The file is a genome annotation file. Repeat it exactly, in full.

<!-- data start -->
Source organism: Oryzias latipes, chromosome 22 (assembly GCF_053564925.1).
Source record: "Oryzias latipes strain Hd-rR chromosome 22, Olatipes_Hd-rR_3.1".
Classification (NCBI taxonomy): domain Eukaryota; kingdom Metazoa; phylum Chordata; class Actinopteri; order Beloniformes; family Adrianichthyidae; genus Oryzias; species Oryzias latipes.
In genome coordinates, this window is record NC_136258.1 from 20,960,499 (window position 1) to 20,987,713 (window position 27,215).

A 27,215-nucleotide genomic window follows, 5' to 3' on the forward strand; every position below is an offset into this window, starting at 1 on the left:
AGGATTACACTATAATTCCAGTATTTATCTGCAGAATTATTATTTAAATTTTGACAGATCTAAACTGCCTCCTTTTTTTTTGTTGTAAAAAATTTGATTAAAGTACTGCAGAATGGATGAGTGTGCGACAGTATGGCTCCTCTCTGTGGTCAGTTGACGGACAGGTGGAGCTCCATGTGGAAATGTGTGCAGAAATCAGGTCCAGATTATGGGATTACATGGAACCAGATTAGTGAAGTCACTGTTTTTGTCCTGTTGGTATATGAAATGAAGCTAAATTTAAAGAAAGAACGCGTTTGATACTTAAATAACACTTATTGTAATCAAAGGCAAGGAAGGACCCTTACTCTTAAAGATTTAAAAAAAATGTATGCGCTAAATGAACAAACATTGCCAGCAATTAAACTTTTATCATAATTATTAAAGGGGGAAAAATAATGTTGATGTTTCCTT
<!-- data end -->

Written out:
Source organism: Oryzias latipes, chromosome 22 (assembly GCF_053564925.1).
Source record: "Oryzias latipes strain Hd-rR chromosome 22, Olatipes_Hd-rR_3.1".
Classification (NCBI taxonomy): domain Eukaryota; kingdom Metazoa; phylum Chordata; class Actinopteri; order Beloniformes; family Adrianichthyidae; genus Oryzias; species Oryzias latipes.
In genome coordinates, this window is record NC_136258.1 from 20,960,499 (window position 1) to 20,987,713 (window position 27,215).

A 27,215-nucleotide genomic window follows, 5' to 3' on the forward strand; every position below is an offset into this window, starting at 1 on the left:
AGGATTACACTATAATTCCAGTATTTATCTGCAGAATTATTATTTAAATTTTGACAGATCTAAACTGCCTCCTTTTTTTTTGTTGTAAAAAATTTGATTAAAGTACTGCAGAATGGATGAGTGTGCGACAGTATGGCTCCTCTCTGTGGTCAGTTGACGGACAGGTGGAGCTCCATGTGGAAATGTGTGCAGAAATCAGGTCCAGATTATGGGATTACATGGAACCAGATTAGTGAAGTCACTGTTTTTGTCCTGTTGGTATATGAAATGAAGCTAAATTTAAAGAAAGAACGCGTTTGATACTTAAATAACACTTATTGTAATCAAAGGCAAGGAAGGACCCTTACTCTTAAAGATTTAAAAAAAATGTATGCGCTAAATGAACAAACATTGCCAGCAATTAAACTTTTATCATAATTATTAAAGGGGGAAAAATAATGTTGATGTTTCCTT